Fr. Ranhilio Aquino has taken up the cudgel in defending the bishops who took the PCSO funding, going as far as calling the Senate investigation the bishop’s finest hour. Father Ranhilio even called us out for protesting against the bishops as reproductive health bill supporters, asking what the bill had to do with the PCSO issue.
And what were champions of the RH bill doing there? The hearing had nothing to do with the RH bill, but they were there to insult and to jeer, because this was their chance to insult those who had steadfastly refused to yield. I may not have identified myself unqualifiedly with the bishops’ position on the RH Bill, but certainly, one does not deride and insult when one is met with disagreement. One offers an invincible argument—if one has one. But the RH bill advocates who were there had no argument; what they had in abundance was hatred, spite and bile!
Bile, Father? Perhaps one should look askance to the bishops first before accusing us of hatred, spite, and bile. Terrorists and Satan? Certainly considered words from bishops aimed towards RH bill advocates. But no, Father, that bishops have called us terrorists and Satan for standing on our side of the RH debate is not why we protested against them.
The Filipino Freethinkers has always been a group that upholds secularism in the Philippines. Our vision is of a country where people are free and unafraid to use their own moral reasoning. As Dr. Sylvia Claudio so powerfully said, “I only ask that I too be given recognition as a moral actor. Not a moral paragon, just an equal moral agent. It is called secularism, this democracy of the moral.”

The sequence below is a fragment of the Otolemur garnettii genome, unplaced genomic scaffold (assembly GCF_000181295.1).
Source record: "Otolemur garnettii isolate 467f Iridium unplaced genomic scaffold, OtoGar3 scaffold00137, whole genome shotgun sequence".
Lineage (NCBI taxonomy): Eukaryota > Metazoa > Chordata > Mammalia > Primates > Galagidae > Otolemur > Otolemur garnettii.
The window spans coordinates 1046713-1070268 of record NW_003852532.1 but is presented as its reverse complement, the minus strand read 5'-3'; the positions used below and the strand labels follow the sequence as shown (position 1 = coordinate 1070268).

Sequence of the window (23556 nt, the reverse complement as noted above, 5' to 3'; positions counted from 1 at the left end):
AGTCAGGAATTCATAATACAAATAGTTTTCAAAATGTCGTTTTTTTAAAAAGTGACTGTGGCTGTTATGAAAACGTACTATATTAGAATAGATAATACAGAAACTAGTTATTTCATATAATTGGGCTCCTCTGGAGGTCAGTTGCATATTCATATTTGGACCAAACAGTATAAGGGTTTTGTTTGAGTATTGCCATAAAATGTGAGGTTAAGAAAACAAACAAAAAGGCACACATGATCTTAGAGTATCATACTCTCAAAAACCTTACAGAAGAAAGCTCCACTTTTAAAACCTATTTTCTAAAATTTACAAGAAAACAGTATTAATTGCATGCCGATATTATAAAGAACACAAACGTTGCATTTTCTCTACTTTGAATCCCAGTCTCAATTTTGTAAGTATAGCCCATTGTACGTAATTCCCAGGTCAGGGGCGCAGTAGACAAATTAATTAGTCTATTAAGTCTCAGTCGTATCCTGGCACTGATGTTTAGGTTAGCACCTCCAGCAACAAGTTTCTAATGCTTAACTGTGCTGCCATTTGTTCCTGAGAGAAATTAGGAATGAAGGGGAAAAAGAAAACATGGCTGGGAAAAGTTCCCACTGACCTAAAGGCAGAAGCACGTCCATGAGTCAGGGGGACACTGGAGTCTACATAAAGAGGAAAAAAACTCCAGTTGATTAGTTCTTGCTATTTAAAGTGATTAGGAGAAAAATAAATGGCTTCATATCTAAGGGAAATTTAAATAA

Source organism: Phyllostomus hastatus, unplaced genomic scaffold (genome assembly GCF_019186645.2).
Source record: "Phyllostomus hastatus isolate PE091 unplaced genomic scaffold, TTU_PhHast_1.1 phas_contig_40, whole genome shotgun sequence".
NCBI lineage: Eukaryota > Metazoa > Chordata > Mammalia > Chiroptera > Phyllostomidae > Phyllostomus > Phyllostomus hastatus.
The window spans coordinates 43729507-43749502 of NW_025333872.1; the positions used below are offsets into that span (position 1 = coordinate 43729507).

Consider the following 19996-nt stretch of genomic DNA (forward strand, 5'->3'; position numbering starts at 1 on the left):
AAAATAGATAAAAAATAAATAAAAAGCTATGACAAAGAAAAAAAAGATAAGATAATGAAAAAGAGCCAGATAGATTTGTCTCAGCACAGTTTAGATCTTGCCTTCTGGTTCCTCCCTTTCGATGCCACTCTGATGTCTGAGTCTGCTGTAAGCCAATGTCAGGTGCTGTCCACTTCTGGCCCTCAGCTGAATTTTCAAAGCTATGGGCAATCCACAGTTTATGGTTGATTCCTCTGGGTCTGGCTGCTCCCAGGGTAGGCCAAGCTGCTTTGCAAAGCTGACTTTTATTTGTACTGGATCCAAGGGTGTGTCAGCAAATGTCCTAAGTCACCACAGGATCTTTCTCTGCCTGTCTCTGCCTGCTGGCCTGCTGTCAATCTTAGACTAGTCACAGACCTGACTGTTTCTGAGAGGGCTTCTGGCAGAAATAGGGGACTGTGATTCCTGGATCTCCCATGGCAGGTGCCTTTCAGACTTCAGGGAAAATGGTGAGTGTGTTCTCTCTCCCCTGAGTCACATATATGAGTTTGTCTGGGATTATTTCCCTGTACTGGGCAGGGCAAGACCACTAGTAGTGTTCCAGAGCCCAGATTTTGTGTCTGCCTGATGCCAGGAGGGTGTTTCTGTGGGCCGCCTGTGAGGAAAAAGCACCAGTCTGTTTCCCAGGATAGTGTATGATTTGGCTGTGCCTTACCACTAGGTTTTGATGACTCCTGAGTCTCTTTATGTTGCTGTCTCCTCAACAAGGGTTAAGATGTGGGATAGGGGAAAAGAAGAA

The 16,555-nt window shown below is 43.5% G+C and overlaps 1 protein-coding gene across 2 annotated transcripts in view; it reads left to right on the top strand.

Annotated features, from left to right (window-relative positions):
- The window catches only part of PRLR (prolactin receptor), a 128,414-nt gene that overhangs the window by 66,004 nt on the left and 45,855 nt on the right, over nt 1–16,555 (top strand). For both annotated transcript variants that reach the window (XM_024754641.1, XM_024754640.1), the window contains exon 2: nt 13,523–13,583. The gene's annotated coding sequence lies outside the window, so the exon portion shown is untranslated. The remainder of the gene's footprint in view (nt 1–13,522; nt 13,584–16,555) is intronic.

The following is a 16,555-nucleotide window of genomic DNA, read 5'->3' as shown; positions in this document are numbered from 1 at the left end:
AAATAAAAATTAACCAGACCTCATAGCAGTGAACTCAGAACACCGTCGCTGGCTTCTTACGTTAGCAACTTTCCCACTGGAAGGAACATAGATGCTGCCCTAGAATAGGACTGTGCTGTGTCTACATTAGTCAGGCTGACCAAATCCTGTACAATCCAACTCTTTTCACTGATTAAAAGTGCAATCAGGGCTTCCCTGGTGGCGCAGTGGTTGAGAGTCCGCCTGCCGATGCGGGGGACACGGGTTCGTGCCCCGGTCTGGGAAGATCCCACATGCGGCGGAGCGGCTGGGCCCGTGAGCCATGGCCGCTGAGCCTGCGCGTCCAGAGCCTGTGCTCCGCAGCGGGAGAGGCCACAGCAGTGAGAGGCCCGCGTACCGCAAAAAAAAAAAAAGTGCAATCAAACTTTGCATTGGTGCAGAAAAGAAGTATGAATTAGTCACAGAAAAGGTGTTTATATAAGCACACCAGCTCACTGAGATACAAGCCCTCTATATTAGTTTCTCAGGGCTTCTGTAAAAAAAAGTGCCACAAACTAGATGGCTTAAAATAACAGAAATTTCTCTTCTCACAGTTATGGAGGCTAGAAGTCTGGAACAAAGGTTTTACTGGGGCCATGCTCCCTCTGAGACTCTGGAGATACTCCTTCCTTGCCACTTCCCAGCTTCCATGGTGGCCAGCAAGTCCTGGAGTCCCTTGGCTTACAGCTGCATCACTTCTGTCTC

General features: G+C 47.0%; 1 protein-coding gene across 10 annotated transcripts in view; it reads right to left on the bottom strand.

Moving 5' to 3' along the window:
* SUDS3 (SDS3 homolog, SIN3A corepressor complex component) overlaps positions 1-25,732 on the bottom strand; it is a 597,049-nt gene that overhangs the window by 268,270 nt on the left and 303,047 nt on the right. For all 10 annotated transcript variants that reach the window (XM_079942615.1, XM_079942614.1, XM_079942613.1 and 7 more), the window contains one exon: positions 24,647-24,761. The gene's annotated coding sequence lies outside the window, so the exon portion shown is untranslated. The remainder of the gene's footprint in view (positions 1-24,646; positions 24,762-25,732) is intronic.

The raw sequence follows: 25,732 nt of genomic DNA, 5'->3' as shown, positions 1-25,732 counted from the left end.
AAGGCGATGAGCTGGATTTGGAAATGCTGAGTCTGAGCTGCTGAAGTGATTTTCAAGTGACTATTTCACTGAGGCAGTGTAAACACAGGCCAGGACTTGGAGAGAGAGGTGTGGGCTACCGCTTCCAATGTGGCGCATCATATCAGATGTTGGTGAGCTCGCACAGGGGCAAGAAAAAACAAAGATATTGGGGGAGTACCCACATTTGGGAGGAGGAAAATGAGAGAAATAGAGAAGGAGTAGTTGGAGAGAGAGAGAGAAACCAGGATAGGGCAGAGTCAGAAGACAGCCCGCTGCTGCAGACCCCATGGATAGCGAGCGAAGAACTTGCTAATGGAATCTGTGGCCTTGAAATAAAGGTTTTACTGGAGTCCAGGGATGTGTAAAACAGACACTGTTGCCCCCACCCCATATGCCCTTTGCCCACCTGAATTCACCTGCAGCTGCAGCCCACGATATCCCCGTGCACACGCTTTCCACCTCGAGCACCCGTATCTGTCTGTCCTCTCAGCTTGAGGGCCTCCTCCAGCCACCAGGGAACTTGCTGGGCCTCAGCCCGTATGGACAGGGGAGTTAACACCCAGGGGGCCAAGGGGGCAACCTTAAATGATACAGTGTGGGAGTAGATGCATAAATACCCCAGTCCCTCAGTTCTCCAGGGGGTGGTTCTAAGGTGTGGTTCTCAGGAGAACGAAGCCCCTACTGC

Our stance on the reproductive health bill debate stems from secularism. Our stance in this PCSO issue is likewise rooted in secularism. The Philippine Constitution guarantees that the separation of church and state shall be inviolable. But Father, when the bishops actively solicit funding from our government, and our government hands them that money, the secularism of our country has undoubtedly been violated.
The Filipino Freethinkers were there protesting against the Bishops as a secularist group. We were speaking out against further entrenchment of a legislative culture that ignores the Philippine Constitution’s call for a government that does not establish preference for any religion or sect. We were there to protest against the bishops who perpetuate this culture, who, because of their power, feel free to ask our government officials to violate the Constitution without a second thought.
Father Ranhilio also had this to say about one of the placards at the protest:
“Define hypocrisy” read one placard —obviously suggesting that the bishops were hypocrites. Why hypocrites? What did their steadfast rejection of the RH bill have to do with the accusations against them vis-a-vis the PCSO funds, accusations that turned out to be fatuous?
Is it not hypocrisy rather to change one’s declarations and position on moral issues when it is politically expedient and profitable to cross lines? “Define stupidity” would have been an apt poster for the bearer of that dumb placard to have carried instead—with the placard turned in her direction!
Father Ranhilio, thank you so kindly for defining hypocrisy, for this is exactly what the bishops displayed at the senate hearing. In 2005 the CBCP issued their own moral position against receiving money from gambling, legal or illegal. The bishops even stated in their moral teaching that they shall not take those funds even if they will help the poor with it (emphasis mine).
To inform the public better about the reasons for this CBCP position, we present the following moral teachings and pastoral imperatives:
Therefore, the CBCP has made it a collective policy:
3. To denounce illegal gambling in all its forms and prevent its legalization;
- To combat the expansion of organized and systemic legal gambling;
- To refrain from soliciting or receiving funds from illegal and legal gambling so as not to promote a culture of gambling; and
- To encourage church personnel and church institutions to refrain from doing the same, even when the objective may be that of helping the poor.
But when the Senate started taking seriously the allegations of wrongdoings by bishops, the CBCP issued a non-apology, and marched their bishops to the Senate to trot out the party line: “We asked the PCSO for money so we could help the poor.”
Did the CBCP take a moral stand? Yes they did.
Did they change this moral position for political expedience? Most definitely.
Father Ranhilio, on the bishops’ finest hour, do you still feel the need to define hypocrisy?
(Image taken from Buelahman’s Revolt)